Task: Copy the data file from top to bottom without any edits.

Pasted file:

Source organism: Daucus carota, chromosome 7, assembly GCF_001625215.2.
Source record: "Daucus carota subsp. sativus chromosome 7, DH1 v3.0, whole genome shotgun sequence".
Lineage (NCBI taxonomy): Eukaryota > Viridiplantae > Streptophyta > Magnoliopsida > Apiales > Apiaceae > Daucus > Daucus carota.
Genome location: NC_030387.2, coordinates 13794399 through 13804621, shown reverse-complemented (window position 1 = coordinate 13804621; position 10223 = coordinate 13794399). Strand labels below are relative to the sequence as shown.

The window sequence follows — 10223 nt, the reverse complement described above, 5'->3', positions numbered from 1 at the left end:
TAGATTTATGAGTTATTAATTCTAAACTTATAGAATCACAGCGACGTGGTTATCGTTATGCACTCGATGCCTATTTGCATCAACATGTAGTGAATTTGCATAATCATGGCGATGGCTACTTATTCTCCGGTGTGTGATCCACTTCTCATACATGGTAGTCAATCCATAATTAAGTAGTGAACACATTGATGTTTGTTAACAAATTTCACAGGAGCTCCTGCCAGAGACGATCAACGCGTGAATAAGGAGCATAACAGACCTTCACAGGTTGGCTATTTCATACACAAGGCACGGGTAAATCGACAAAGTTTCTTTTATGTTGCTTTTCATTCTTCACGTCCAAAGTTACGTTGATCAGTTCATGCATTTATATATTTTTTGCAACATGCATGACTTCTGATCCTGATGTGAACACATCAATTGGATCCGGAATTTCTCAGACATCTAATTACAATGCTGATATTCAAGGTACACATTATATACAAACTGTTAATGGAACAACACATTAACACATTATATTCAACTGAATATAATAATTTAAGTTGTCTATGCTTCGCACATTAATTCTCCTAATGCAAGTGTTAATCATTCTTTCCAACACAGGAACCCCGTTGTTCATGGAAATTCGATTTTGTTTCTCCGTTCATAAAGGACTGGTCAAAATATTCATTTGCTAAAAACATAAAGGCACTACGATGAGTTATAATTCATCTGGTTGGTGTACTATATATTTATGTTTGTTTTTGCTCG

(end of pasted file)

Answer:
Source organism: Daucus carota, chromosome 7, assembly GCF_001625215.2.
Source record: "Daucus carota subsp. sativus chromosome 7, DH1 v3.0, whole genome shotgun sequence".
Lineage (NCBI taxonomy): Eukaryota > Viridiplantae > Streptophyta > Magnoliopsida > Apiales > Apiaceae > Daucus > Daucus carota.
Genome location: NC_030387.2, coordinates 13794399 through 13804621, shown reverse-complemented (window position 1 = coordinate 13804621; position 10223 = coordinate 13794399). Strand labels below are relative to the sequence as shown.

The window sequence follows — 10223 nt, the reverse complement described above, 5'->3', positions numbered from 1 at the left end:
TAGATTTATGAGTTATTAATTCTAAACTTATAGAATCACAGCGACGTGGTTATCGTTATGCACTCGATGCCTATTTGCATCAACATGTAGTGAATTTGCATAATCATGGCGATGGCTACTTATTCTCCGGTGTGTGATCCACTTCTCATACATGGTAGTCAATCCATAATTAAGTAGTGAACACATTGATGTTTGTTAACAAATTTCACAGGAGCTCCTGCCAGAGACGATCAACGCGTGAATAAGGAGCATAACAGACCTTCACAGGTTGGCTATTTCATACACAAGGCACGGGTAAATCGACAAAGTTTCTTTTATGTTGCTTTTCATTCTTCACGTCCAAAGTTACGTTGATCAGTTCATGCATTTATATATTTTTTGCAACATGCATGACTTCTGATCCTGATGTGAACACATCAATTGGATCCGGAATTTCTCAGACATCTAATTACAATGCTGATATTCAAGGTACACATTATATACAAACTGTTAATGGAACAACACATTAACACATTATATTCAACTGAATATAATAATTTAAGTTGTCTATGCTTCGCACATTAATTCTCCTAATGCAAGTGTTAATCATTCTTTCCAACACAGGAACCCCGTTGTTCATGGAAATTCGATTTTGTTTCTCCGTTCATAAAGGACTGGTCAAAATATTCATTTGCTAAAAACATAAAGGCACTACGATGAGTTATAATTCATCTGGTTGGTGTACTATATATTTATGTTTGTTTTTGCTCG